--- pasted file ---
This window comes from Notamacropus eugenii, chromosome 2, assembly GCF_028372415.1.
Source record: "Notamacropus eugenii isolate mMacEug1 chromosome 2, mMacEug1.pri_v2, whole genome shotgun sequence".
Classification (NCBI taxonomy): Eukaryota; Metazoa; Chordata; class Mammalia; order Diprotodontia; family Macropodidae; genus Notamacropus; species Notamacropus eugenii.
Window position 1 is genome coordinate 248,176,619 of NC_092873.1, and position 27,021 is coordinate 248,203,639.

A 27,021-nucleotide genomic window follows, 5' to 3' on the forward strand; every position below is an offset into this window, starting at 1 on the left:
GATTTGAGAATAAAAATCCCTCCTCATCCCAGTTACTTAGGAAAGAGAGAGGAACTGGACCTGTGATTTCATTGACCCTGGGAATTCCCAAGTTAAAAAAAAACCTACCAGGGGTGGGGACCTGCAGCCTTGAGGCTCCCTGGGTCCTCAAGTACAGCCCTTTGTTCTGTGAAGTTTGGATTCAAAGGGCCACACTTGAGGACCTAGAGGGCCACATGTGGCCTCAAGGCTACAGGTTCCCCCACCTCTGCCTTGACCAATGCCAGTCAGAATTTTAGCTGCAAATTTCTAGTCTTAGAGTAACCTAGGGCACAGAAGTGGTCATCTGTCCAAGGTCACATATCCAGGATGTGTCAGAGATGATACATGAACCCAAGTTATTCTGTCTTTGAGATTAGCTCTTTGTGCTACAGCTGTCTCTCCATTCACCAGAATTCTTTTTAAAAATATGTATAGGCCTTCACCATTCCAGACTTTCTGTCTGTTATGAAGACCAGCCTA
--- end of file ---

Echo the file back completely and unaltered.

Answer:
This window comes from Notamacropus eugenii, chromosome 2, assembly GCF_028372415.1.
Source record: "Notamacropus eugenii isolate mMacEug1 chromosome 2, mMacEug1.pri_v2, whole genome shotgun sequence".
Classification (NCBI taxonomy): Eukaryota; Metazoa; Chordata; class Mammalia; order Diprotodontia; family Macropodidae; genus Notamacropus; species Notamacropus eugenii.
Window position 1 is genome coordinate 248,176,619 of NC_092873.1, and position 27,021 is coordinate 248,203,639.

A 27,021-nucleotide genomic window follows, 5' to 3' on the forward strand; every position below is an offset into this window, starting at 1 on the left:
GATTTGAGAATAAAAATCCCTCCTCATCCCAGTTACTTAGGAAAGAGAGAGGAACTGGACCTGTGATTTCATTGACCCTGGGAATTCCCAAGTTAAAAAAAAACCTACCAGGGGTGGGGACCTGCAGCCTTGAGGCTCCCTGGGTCCTCAAGTACAGCCCTTTGTTCTGTGAAGTTTGGATTCAAAGGGCCACACTTGAGGACCTAGAGGGCCACATGTGGCCTCAAGGCTACAGGTTCCCCCACCTCTGCCTTGACCAATGCCAGTCAGAATTTTAGCTGCAAATTTCTAGTCTTAGAGTAACCTAGGGCACAGAAGTGGTCATCTGTCCAAGGTCACATATCCAGGATGTGTCAGAGATGATACATGAACCCAAGTTATTCTGTCTTTGAGATTAGCTCTTTGTGCTACAGCTGTCTCTCCATTCACCAGAATTCTTTTTAAAAATATGTATAGGCCTTCACCATTCCAGACTTTCTGTCTGTTATGAAGACCAGCCTA